The Chinese living here are dictating that Australians must respect the Motherland China and they refer to themselves as ‘THE ELITE’
Leading figures in Australia’s Chinese population have called on fellow community members to come together to help “safeguard the sovereign rights of China” over growing military tensions in the South China Sea.
Days before Prime Minister Malcolm Turnbull makes his first official visit to Beijing, the ABC has learned key figures from Australia’s Chinese community have recently held crisis talks to discuss its concerns.
A forum held in Sydney last Saturday was billed as a chance to “clarify facts and standardise understanding” about the maritime territorial dispute to Australia’s north.
An official news report of the gathering, written in Chinese and translated for the ABC’s AM program, said the aims of convening the forum “were to unify thoughts through exchanges, to bring together forces which could protect the core interests of the Chinese nation, to make a call for justice to Australian political circles, so that it can make appropriate preparations for a possible ‘crisis situation'”.
According to the official account, a representative of the Australian Action Committee for Protecting Peace and Justice, pointed out that the South China Sea issue involves the Chinese people’s core interests, and the “South China Sea arbitration” will in no way change the fact that the various islands of the South China Sea and nearby sea areas belong to China.
“Overseas Chinese should have a clear and sober understanding of this and come together to jointly make a call for justice in joint response to the motherland,” the representative was quoted as saying.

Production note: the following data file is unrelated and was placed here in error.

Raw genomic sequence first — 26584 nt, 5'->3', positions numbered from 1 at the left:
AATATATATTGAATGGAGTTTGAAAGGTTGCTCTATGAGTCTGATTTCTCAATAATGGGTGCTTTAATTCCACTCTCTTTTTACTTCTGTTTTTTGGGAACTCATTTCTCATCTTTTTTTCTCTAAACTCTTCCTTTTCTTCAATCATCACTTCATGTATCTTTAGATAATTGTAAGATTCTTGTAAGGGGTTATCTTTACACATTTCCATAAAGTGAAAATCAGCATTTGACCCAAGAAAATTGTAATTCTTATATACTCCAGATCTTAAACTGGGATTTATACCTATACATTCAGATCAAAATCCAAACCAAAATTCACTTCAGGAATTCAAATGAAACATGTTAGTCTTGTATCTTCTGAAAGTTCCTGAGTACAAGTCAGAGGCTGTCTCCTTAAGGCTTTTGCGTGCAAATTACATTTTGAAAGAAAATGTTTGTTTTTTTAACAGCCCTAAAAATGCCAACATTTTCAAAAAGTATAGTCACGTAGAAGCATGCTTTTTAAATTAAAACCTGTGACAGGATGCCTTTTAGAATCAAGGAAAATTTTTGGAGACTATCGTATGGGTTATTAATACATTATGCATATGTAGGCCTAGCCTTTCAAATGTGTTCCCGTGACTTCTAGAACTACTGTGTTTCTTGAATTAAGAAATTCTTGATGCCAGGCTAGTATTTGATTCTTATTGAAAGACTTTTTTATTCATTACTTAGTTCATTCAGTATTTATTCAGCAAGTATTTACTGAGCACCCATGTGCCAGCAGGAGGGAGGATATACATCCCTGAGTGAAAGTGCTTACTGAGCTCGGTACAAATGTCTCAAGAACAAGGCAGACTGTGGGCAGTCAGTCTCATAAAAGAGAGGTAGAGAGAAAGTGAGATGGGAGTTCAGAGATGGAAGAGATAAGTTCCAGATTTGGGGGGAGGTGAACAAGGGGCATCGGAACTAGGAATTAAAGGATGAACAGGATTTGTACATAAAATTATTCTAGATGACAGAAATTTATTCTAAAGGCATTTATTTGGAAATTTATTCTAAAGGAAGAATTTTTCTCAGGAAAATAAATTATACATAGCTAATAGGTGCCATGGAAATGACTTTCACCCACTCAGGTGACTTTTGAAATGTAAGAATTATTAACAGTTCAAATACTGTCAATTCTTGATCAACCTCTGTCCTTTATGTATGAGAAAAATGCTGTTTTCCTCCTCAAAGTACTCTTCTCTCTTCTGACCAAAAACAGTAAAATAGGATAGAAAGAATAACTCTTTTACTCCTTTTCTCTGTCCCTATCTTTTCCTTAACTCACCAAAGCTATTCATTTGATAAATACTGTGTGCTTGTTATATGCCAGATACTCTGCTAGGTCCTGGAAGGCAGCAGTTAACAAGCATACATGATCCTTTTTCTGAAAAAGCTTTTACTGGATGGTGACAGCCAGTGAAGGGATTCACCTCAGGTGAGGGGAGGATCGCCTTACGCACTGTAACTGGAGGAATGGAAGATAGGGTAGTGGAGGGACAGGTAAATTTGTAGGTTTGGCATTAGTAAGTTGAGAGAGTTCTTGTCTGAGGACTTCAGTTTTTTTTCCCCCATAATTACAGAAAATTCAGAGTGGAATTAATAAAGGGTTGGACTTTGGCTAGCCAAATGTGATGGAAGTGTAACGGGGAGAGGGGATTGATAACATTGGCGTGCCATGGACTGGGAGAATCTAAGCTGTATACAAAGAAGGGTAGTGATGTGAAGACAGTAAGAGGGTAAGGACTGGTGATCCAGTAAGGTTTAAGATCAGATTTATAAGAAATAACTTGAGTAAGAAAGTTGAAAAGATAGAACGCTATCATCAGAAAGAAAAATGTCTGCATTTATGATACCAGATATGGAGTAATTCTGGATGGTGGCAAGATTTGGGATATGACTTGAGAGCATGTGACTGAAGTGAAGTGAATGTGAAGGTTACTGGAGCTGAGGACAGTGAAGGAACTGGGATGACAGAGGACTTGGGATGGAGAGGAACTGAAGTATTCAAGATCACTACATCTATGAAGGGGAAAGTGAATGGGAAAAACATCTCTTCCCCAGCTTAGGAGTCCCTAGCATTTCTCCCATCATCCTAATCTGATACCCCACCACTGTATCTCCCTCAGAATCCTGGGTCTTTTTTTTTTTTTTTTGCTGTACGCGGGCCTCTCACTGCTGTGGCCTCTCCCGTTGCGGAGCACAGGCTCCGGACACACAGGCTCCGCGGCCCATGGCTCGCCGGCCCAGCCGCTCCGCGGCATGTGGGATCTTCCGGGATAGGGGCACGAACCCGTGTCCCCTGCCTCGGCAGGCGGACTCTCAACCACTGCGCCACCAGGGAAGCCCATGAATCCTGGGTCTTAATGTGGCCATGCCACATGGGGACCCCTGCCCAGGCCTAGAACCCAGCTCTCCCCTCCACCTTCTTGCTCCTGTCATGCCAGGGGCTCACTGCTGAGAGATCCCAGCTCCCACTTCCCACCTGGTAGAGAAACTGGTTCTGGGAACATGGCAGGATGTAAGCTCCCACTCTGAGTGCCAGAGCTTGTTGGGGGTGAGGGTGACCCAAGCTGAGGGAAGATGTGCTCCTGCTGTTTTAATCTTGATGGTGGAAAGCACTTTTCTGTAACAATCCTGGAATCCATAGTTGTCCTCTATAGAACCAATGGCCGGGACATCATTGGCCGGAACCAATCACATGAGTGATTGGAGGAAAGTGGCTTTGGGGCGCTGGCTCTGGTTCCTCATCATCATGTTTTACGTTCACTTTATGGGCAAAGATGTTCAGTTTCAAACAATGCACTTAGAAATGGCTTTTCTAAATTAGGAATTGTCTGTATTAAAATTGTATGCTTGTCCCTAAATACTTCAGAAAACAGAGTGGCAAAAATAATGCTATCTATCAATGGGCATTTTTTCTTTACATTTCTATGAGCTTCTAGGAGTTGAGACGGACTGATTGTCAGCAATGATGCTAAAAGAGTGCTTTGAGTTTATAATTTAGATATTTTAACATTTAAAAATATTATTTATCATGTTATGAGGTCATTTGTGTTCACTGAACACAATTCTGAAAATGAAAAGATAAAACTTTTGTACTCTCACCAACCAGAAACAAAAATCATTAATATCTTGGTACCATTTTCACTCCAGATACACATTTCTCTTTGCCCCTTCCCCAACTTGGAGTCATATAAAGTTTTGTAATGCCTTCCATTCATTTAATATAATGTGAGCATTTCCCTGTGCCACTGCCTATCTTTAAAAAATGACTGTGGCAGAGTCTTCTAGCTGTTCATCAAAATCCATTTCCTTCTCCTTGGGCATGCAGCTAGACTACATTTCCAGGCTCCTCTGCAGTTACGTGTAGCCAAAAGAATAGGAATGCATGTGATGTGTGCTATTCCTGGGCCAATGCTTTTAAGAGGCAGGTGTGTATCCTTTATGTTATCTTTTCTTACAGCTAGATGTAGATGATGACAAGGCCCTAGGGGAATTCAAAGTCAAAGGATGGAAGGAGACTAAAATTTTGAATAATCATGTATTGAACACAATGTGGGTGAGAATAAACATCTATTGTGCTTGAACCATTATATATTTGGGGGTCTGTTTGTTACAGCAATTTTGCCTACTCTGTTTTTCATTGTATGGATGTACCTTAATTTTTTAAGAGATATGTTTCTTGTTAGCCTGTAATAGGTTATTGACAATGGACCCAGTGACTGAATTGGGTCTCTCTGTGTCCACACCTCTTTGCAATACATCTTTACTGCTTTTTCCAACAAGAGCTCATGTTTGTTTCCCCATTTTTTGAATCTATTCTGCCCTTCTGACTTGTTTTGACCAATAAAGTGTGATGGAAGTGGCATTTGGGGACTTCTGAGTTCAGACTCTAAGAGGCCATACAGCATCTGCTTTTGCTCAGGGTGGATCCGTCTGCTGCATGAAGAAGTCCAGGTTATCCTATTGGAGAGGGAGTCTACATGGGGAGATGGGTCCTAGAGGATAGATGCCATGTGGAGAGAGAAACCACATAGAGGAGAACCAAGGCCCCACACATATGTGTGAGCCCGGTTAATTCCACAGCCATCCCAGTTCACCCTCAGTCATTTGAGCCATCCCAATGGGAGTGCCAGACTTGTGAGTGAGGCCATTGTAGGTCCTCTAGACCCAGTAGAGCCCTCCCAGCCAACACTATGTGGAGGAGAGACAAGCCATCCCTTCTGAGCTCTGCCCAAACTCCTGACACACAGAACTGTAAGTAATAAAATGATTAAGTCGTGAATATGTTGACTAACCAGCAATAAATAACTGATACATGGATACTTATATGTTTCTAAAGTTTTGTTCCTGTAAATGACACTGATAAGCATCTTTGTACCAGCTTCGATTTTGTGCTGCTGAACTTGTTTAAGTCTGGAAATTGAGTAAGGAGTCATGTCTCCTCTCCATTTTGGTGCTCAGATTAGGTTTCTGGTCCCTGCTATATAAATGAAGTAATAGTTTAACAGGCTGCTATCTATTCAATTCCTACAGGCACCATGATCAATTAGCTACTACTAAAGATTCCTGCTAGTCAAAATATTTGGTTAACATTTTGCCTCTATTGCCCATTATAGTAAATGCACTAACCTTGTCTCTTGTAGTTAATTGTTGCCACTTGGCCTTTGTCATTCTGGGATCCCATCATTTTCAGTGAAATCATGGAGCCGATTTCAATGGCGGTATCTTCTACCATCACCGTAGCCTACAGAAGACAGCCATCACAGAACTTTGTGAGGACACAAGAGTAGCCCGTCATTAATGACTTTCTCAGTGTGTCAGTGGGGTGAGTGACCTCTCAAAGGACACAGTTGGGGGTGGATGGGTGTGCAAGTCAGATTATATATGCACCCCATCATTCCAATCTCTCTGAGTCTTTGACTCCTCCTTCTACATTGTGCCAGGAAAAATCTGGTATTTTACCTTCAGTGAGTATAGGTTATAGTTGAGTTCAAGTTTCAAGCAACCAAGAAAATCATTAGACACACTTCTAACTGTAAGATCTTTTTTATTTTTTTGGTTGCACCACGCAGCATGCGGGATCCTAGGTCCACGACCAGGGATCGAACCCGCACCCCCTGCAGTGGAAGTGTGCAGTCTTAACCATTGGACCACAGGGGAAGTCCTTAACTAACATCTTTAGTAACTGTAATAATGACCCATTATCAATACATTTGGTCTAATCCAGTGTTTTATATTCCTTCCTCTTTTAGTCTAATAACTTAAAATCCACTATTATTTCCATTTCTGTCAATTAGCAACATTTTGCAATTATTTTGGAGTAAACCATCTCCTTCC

“This is the correct attitude which we the overseas Chinese elite should uphold,” he added.
About 60 people attended the gathering and the ABC has tried unsuccessfully to contact the various organisations represented.
Regional specialist Dr Carlyle Thayer from the University of New South Wales said he was not surprised at the language and tone of the meeting.
“Forums of this nature that take an absolutist hyper-nationalistic line run the risk of inflaming community tensions,” Dr Thayer warned.
“However it should be noted that the Chinese leaders stressed their commitment to a peaceful expression of their views.”
Dr Thayer said the small gathering did not indicate that the South China Sea was as yet a “hot button” issue for the larger Chinese community in Australia, but believed the Turnbull Government would “come under increased pressure and lobbying” from the Chinese community to tone down its remarks on the issue.
The Chinese Embassy in Canberra has not responded to questions about whether any of its officials participated in the forum.